Libyan Americans celebrate after Gadhafi's death

October 20, 2011 (CHICAGO)

The news of his death prompted celebrations in the cities of Tripoli and Misrata.

Libya's rebel government said the former dictator was cornered by insurgents in his hometown, then was shot and killed. Gadhafi ruled the north African nation for 42 years until an uprising forced him from power earlier this year.

For many Libyan Americans and nationals in Chicago, the day began with an early morning phone call from loved ones back home. Though many see Gadhafi's death as a step towards democracy, there is apprehension about what lies ahead.

"We've got the business of building a new country, and it's going to be difficult. I think it's going to be more difficult than bringing down Gadafi," said Khalid Smeda, Libyan doctor.

Ibrahim Elfirjani of Orland Park went to Libya in February to join the revolutionary fighters. On Wednesday night, his son was beaming.

"I'm really proud of what he's doing. I'm really proud that I'm his son," said Sanad Elfirjani, son.

Elfirjani, along with other Libyan Americans and nationals sang Libya's national anthem, celebrated with food and fellowship, mourned those who died, and reflected.

"The 42-year dictatorship has ended, bringing joy, happiness and hope to Libyans worldwide," said Sarah Burshan, Libyan American.

Libyan student Nizar Senussi was on the phone all day with relatives back home.

"They are absolutely ecstatic," said Senussi. "I kind of wish I was home. The feeling there is, Chicago is kinda cold today. But the warm feeling I got inside, nothing beats it."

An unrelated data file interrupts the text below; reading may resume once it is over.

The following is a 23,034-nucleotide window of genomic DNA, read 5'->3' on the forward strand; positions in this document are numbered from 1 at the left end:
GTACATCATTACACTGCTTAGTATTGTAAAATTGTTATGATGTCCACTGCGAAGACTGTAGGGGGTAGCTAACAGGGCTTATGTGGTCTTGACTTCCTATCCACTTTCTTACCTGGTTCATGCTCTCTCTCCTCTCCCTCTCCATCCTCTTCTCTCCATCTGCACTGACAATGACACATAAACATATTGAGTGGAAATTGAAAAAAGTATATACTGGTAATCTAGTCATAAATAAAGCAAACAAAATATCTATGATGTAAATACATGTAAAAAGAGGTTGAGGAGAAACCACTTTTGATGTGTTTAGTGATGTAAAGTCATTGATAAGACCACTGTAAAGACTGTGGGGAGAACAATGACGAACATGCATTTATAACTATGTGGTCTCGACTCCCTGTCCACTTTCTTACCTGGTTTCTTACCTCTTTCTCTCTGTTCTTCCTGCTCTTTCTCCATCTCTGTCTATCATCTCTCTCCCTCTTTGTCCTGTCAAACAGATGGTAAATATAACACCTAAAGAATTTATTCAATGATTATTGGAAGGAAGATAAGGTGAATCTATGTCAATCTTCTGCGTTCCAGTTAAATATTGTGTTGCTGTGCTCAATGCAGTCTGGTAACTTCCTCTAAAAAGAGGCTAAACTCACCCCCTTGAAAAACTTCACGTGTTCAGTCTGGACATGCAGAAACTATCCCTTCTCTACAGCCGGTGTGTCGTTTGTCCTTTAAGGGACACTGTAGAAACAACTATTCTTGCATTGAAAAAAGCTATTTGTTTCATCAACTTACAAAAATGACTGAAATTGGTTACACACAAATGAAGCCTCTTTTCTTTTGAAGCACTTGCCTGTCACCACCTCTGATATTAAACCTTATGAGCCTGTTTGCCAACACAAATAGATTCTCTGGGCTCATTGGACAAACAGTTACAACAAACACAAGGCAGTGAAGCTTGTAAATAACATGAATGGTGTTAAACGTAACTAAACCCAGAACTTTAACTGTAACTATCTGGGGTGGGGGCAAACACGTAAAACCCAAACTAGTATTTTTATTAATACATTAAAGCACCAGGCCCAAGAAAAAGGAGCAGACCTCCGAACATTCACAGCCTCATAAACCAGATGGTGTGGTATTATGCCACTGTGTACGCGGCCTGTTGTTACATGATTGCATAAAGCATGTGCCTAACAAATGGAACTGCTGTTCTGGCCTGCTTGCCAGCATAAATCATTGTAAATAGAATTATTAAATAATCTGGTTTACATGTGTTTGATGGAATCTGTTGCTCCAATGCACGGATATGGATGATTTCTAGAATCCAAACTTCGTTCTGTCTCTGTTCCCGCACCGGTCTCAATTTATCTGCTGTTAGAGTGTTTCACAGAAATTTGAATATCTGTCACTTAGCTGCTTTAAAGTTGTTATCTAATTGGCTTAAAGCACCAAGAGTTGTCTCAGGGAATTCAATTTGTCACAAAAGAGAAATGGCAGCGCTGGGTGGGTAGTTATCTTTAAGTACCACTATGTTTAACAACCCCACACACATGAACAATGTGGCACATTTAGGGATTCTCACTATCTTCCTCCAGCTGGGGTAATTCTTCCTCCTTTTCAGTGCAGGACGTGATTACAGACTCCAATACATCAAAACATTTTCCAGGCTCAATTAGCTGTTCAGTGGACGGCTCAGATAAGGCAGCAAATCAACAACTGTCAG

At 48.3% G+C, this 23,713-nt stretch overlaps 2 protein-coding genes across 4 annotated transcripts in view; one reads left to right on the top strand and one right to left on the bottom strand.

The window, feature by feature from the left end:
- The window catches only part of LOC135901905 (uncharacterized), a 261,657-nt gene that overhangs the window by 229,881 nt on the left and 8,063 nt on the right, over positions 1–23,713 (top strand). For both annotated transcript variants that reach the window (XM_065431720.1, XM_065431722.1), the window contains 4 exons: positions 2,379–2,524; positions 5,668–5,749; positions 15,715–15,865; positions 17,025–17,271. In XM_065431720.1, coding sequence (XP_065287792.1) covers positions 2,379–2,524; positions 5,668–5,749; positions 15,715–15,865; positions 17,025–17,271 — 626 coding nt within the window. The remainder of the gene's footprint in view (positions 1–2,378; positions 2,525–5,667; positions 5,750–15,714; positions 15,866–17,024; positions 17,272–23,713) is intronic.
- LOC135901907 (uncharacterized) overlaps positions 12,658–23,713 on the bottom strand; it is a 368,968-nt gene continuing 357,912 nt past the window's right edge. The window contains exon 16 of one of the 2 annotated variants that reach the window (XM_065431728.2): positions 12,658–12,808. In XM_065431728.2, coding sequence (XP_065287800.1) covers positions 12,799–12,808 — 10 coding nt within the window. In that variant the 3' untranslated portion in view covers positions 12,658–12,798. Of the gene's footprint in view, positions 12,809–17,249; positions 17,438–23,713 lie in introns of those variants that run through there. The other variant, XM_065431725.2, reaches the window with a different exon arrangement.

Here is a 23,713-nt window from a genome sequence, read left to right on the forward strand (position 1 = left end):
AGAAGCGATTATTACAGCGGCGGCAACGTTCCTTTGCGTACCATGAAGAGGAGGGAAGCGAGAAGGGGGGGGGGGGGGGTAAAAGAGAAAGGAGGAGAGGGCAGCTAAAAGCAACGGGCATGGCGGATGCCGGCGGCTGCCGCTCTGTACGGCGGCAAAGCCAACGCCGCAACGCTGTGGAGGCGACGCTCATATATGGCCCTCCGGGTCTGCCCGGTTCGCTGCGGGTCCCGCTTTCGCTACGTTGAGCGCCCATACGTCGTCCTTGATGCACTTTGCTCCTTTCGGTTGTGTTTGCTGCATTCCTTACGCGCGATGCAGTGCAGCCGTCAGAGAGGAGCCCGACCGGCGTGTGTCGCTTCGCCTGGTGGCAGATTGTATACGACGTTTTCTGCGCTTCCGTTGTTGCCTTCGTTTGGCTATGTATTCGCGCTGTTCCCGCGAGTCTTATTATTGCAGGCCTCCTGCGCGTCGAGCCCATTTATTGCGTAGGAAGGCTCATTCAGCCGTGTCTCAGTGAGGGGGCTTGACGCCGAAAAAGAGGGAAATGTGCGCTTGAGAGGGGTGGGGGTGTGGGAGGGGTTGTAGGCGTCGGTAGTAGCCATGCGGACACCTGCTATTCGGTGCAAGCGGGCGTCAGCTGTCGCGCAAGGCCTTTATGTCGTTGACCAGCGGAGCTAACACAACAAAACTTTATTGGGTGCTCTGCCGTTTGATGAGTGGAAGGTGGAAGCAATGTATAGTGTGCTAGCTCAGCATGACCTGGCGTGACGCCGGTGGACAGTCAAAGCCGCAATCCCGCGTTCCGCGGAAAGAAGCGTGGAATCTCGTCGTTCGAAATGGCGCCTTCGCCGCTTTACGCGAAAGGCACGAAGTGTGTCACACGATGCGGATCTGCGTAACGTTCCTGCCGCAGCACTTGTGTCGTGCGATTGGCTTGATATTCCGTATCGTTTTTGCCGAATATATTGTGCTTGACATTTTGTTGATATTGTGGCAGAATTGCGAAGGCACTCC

There was also jubilation at the Aduib home in southwest suburban Bridgeview. They have been glued to news reports and hope they will now be able to safely visit loved ones.

"When we were overseas last year, constant fear that we that we just have to hide. We can't speak. We can't say our names out loud. We can't speak to other people we don't know," said Abdulraoof Aduib.

"It is not just for the Libyans. It is for the world at large that this dictator is gone and the democracy and the freedom and the rule of law will be established in Libya," said Mohamed Aduib.

Gadhafi was accused of backing multiple acts of terrorism, including the 1988 bombing of Pan Am flight 103. Among the 270 people killed was Evanston native Bill Mack who worked as a puppeteer for Jim Henson.

"It's not closure, by any means, it's just the end of another chapter in this whole thing. And this thing has had so many chapters over the last 22 years, and I expect there'll be more," said Richard Mack, victim's brother.

Richard Mack once headed the flight 103 victim's group.

"My hope now is that all the evidence that we know is out there that he was the guy that ordered this will now come to light, and we'll actually all get to see that," said Mack.

Though hopes are now high for an open and free Libya, already there are signs of friction between competing factions charged with forming the new government.

"There's a significant risk that what you will see replace the existing regime is one that turns out to be as oppressive," said Tom Mockaitis, DePaul University history professor.

"It's not an easy process, but it's one that is not impossible, and definitely people are up to it. I think the Libyan people are creative, intelligent, passionate, innovative people, and they'll be able to rebuild their nation into what they want it to be," said Ahmed Rehab, Council on American-Islamic Relations.

Gadhafi ruled Libya for nearly two thirds of his life. Some local experts ABC7 spoke with say it could take a year or more for any new government to form. There have already been growing pains with Egypt's transitional government and that very well could be the case with Libya.

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